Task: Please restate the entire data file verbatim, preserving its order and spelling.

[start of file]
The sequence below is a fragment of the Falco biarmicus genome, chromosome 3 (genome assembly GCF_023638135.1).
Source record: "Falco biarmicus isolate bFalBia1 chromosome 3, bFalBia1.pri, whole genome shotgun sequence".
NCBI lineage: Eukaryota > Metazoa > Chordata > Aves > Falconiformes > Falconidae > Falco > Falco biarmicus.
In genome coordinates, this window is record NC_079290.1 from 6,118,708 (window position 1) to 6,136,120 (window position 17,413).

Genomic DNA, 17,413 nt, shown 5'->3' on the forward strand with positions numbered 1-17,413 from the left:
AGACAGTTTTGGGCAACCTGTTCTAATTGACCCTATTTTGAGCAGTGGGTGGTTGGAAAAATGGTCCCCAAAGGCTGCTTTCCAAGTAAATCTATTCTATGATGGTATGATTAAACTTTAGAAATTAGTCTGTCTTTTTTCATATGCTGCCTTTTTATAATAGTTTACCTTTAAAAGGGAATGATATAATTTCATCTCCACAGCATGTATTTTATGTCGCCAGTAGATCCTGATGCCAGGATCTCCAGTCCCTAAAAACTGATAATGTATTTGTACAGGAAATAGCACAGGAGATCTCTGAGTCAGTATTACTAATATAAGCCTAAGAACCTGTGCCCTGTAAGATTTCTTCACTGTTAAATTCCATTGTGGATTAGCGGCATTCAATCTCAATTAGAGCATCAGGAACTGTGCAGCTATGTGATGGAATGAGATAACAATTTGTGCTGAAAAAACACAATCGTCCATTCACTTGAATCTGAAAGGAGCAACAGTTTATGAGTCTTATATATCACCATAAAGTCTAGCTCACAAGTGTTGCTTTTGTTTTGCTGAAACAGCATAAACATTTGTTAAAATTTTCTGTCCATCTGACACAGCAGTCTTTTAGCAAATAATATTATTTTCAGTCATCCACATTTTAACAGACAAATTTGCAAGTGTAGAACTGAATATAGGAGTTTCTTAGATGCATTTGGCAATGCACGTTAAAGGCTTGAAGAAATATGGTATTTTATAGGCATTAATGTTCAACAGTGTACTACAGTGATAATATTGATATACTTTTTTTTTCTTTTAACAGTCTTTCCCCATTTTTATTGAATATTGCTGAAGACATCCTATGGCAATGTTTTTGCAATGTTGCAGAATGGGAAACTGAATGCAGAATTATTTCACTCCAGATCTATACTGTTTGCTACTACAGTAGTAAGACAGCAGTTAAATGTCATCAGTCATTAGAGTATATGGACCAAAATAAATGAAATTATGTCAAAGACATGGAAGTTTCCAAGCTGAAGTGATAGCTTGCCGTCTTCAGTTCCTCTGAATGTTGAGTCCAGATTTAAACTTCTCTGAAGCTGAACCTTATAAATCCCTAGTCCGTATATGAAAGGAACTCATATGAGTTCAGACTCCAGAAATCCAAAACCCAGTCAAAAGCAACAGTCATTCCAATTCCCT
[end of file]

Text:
The sequence below is a fragment of the Falco biarmicus genome, chromosome 3 (genome assembly GCF_023638135.1).
Source record: "Falco biarmicus isolate bFalBia1 chromosome 3, bFalBia1.pri, whole genome shotgun sequence".
NCBI lineage: Eukaryota > Metazoa > Chordata > Aves > Falconiformes > Falconidae > Falco > Falco biarmicus.
In genome coordinates, this window is record NC_079290.1 from 6,118,708 (window position 1) to 6,136,120 (window position 17,413).

Genomic DNA, 17,413 nt, shown 5'->3' on the forward strand with positions numbered 1-17,413 from the left:
AGACAGTTTTGGGCAACCTGTTCTAATTGACCCTATTTTGAGCAGTGGGTGGTTGGAAAAATGGTCCCCAAAGGCTGCTTTCCAAGTAAATCTATTCTATGATGGTATGATTAAACTTTAGAAATTAGTCTGTCTTTTTTCATATGCTGCCTTTTTATAATAGTTTACCTTTAAAAGGGAATGATATAATTTCATCTCCACAGCATGTATTTTATGTCGCCAGTAGATCCTGATGCCAGGATCTCCAGTCCCTAAAAACTGATAATGTATTTGTACAGGAAATAGCACAGGAGATCTCTGAGTCAGTATTACTAATATAAGCCTAAGAACCTGTGCCCTGTAAGATTTCTTCACTGTTAAATTCCATTGTGGATTAGCGGCATTCAATCTCAATTAGAGCATCAGGAACTGTGCAGCTATGTGATGGAATGAGATAACAATTTGTGCTGAAAAAACACAATCGTCCATTCACTTGAATCTGAAAGGAGCAACAGTTTATGAGTCTTATATATCACCATAAAGTCTAGCTCACAAGTGTTGCTTTTGTTTTGCTGAAACAGCATAAACATTTGTTAAAATTTTCTGTCCATCTGACACAGCAGTCTTTTAGCAAATAATATTATTTTCAGTCATCCACATTTTAACAGACAAATTTGCAAGTGTAGAACTGAATATAGGAGTTTCTTAGATGCATTTGGCAATGCACGTTAAAGGCTTGAAGAAATATGGTATTTTATAGGCATTAATGTTCAACAGTGTACTACAGTGATAATATTGATATACTTTTTTTTTCTTTTAACAGTCTTTCCCCATTTTTATTGAATATTGCTGAAGACATCCTATGGCAATGTTTTTGCAATGTTGCAGAATGGGAAACTGAATGCAGAATTATTTCACTCCAGATCTATACTGTTTGCTACTACAGTAGTAAGACAGCAGTTAAATGTCATCAGTCATTAGAGTATATGGACCAAAATAAATGAAATTATGTCAAAGACATGGAAGTTTCCAAGCTGAAGTGATAGCTTGCCGTCTTCAGTTCCTCTGAATGTTGAGTCCAGATTTAAACTTCTCTGAAGCTGAACCTTATAAATCCCTAGTCCGTATATGAAAGGAACTCATATGAGTTCAGACTCCAGAAATCCAAAACCCAGTCAAAAGCAACAGTCATTCCAATTCCCT